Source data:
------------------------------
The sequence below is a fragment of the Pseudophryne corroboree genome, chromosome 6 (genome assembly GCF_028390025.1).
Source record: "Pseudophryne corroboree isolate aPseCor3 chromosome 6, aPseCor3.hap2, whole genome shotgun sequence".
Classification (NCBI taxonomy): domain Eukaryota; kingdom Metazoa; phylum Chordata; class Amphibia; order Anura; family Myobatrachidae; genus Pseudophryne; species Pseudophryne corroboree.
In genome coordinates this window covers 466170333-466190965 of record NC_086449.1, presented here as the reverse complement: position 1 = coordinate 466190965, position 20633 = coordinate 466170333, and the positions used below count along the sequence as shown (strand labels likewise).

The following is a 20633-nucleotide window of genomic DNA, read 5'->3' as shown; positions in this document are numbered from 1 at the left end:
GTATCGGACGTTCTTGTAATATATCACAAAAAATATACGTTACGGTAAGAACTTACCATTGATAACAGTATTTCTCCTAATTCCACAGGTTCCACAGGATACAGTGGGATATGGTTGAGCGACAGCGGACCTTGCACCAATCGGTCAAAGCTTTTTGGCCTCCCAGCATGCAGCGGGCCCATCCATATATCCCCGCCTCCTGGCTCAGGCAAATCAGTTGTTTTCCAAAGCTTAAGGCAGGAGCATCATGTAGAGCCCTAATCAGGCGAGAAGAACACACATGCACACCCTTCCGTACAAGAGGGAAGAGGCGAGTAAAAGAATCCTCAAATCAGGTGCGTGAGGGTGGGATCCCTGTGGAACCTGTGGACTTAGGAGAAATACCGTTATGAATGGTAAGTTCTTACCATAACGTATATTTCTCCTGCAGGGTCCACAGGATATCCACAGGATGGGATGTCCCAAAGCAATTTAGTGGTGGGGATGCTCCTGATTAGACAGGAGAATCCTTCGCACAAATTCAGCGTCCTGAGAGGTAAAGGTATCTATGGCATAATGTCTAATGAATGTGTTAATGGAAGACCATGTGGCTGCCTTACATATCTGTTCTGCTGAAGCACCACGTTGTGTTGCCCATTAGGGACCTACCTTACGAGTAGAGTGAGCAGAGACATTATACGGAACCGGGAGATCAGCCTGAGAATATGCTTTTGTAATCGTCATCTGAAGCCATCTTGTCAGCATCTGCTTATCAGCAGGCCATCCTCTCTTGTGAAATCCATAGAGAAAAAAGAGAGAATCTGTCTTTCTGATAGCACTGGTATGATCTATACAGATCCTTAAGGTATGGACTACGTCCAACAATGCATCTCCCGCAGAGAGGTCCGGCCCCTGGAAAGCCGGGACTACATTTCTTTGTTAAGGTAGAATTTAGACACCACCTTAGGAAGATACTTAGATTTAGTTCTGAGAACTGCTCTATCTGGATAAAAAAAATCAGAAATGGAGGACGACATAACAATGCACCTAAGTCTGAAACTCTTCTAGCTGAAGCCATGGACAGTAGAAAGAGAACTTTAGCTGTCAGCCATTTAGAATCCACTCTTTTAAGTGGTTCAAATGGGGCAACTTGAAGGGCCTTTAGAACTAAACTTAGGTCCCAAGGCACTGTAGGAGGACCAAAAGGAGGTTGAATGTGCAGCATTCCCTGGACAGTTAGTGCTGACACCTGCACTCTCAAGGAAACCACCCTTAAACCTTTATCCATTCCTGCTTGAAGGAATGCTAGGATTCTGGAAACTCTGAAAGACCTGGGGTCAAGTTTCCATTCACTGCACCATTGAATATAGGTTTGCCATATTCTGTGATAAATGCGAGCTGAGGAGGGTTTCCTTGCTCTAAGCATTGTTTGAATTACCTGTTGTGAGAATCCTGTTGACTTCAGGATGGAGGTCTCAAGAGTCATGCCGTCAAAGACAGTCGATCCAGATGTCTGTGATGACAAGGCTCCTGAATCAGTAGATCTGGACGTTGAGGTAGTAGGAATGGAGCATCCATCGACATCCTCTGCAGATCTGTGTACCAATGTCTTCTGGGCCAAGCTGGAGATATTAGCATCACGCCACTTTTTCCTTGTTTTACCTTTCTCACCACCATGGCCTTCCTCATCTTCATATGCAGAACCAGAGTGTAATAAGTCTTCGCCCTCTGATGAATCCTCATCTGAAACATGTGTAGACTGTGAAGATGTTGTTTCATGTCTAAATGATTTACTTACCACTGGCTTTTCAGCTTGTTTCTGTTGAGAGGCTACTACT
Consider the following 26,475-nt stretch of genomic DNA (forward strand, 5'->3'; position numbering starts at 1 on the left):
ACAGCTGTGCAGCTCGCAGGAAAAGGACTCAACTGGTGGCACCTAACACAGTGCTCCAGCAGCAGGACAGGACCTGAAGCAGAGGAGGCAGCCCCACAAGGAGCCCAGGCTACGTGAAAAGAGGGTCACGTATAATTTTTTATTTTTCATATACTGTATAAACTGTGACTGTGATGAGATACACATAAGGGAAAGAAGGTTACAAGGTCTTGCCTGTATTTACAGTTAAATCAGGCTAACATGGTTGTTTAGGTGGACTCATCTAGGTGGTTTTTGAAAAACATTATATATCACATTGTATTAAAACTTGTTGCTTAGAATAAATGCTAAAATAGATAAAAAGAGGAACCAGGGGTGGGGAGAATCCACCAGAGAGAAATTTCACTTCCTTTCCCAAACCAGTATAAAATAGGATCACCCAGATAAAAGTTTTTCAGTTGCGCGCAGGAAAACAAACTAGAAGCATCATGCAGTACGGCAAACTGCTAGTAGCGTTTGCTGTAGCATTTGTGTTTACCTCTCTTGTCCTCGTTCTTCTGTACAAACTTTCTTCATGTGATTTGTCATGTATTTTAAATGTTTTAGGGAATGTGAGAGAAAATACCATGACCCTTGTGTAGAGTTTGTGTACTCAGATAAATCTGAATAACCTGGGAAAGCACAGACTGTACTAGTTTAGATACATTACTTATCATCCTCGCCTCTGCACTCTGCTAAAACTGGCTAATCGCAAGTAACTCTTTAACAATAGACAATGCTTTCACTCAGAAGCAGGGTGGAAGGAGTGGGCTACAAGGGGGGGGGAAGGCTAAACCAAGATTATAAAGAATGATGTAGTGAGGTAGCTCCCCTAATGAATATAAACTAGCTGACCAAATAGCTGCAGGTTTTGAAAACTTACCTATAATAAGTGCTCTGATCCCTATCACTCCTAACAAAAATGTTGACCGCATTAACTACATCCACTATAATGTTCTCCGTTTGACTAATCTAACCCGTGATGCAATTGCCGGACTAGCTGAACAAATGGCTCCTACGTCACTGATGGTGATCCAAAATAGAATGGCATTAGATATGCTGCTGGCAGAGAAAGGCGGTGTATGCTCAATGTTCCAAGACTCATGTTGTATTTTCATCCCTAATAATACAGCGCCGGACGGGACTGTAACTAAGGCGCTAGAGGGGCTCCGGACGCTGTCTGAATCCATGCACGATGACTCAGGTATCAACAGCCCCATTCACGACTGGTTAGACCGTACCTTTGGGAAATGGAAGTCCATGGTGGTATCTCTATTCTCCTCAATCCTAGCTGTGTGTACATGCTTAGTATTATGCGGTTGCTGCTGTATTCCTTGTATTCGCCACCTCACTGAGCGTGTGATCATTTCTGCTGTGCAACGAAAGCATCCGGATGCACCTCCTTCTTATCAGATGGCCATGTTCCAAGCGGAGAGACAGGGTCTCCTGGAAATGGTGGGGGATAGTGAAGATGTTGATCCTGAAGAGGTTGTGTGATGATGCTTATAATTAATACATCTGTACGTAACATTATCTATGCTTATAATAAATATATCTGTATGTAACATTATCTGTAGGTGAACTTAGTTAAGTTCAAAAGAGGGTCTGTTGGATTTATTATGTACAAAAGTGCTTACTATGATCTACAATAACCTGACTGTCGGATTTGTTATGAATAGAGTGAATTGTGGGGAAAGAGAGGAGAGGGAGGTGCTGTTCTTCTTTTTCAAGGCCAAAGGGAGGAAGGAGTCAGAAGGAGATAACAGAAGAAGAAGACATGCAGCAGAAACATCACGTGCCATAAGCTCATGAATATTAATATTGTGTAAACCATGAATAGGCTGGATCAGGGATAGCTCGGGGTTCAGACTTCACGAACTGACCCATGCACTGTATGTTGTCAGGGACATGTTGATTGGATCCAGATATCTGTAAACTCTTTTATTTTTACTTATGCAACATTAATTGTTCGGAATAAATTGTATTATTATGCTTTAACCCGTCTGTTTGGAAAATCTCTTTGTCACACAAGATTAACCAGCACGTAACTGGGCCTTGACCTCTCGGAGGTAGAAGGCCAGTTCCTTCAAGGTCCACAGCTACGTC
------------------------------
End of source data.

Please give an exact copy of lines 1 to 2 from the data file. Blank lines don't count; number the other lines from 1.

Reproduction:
The sequence below is a fragment of the Pseudophryne corroboree genome, chromosome 6 (genome assembly GCF_028390025.1).
Source record: "Pseudophryne corroboree isolate aPseCor3 chromosome 6, aPseCor3.hap2, whole genome shotgun sequence".